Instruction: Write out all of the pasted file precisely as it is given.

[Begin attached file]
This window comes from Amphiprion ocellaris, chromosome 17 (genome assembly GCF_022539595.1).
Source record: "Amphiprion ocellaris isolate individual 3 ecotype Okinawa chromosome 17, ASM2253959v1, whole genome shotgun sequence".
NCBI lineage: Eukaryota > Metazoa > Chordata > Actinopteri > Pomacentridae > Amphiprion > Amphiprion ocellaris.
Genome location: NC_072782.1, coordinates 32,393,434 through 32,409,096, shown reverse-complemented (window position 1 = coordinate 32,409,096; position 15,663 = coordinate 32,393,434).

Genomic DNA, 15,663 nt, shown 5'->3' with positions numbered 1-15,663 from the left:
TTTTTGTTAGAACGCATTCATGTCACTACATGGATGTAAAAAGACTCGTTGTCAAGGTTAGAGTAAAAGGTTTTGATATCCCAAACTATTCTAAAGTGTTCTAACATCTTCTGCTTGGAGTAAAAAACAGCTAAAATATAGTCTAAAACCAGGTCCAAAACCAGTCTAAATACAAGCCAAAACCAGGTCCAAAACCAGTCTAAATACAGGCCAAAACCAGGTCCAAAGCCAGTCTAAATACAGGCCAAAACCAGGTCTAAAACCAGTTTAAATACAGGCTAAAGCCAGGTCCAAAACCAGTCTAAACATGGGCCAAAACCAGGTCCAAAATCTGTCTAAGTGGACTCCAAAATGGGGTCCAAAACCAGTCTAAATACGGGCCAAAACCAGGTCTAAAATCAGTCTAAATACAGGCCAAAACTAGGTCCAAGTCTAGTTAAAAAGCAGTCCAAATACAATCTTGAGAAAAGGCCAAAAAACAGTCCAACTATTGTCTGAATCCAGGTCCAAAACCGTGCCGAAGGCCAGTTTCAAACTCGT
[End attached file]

This window comes from Amphiprion ocellaris, chromosome 17 (genome assembly GCF_022539595.1).
Source record: "Amphiprion ocellaris isolate individual 3 ecotype Okinawa chromosome 17, ASM2253959v1, whole genome shotgun sequence".
NCBI lineage: Eukaryota > Metazoa > Chordata > Actinopteri > Pomacentridae > Amphiprion > Amphiprion ocellaris.
Genome location: NC_072782.1, coordinates 32,393,434 through 32,409,096, shown reverse-complemented (window position 1 = coordinate 32,409,096; position 15,663 = coordinate 32,393,434).

Genomic DNA, 15,663 nt, shown 5'->3' with positions numbered 1-15,663 from the left:
TTTTTGTTAGAACGCATTCATGTCACTACATGGATGTAAAAAGACTCGTTGTCAAGGTTAGAGTAAAAGGTTTTGATATCCCAAACTATTCTAAAGTGTTCTAACATCTTCTGCTTGGAGTAAAAAACAGCTAAAATATAGTCTAAAACCAGGTCCAAAACCAGTCTAAATACAAGCCAAAACCAGGTCCAAAACCAGTCTAAATACAGGCCAAAACCAGGTCCAAAGCCAGTCTAAATACAGGCCAAAACCAGGTCTAAAACCAGTTTAAATACAGGCTAAAGCCAGGTCCAAAACCAGTCTAAACATGGGCCAAAACCAGGTCCAAAATCTGTCTAAGTGGACTCCAAAATGGGGTCCAAAACCAGTCTAAATACGGGCCAAAACCAGGTCTAAAATCAGTCTAAATACAGGCCAAAACTAGGTCCAAGTCTAGTTAAAAAGCAGTCCAAATACAATCTTGAGAAAAGGCCAAAAAACAGTCCAACTATTGTCTGAATCCAGGTCCAAAACCGTGCCGAAGGCCAGTTTCAAACTCGT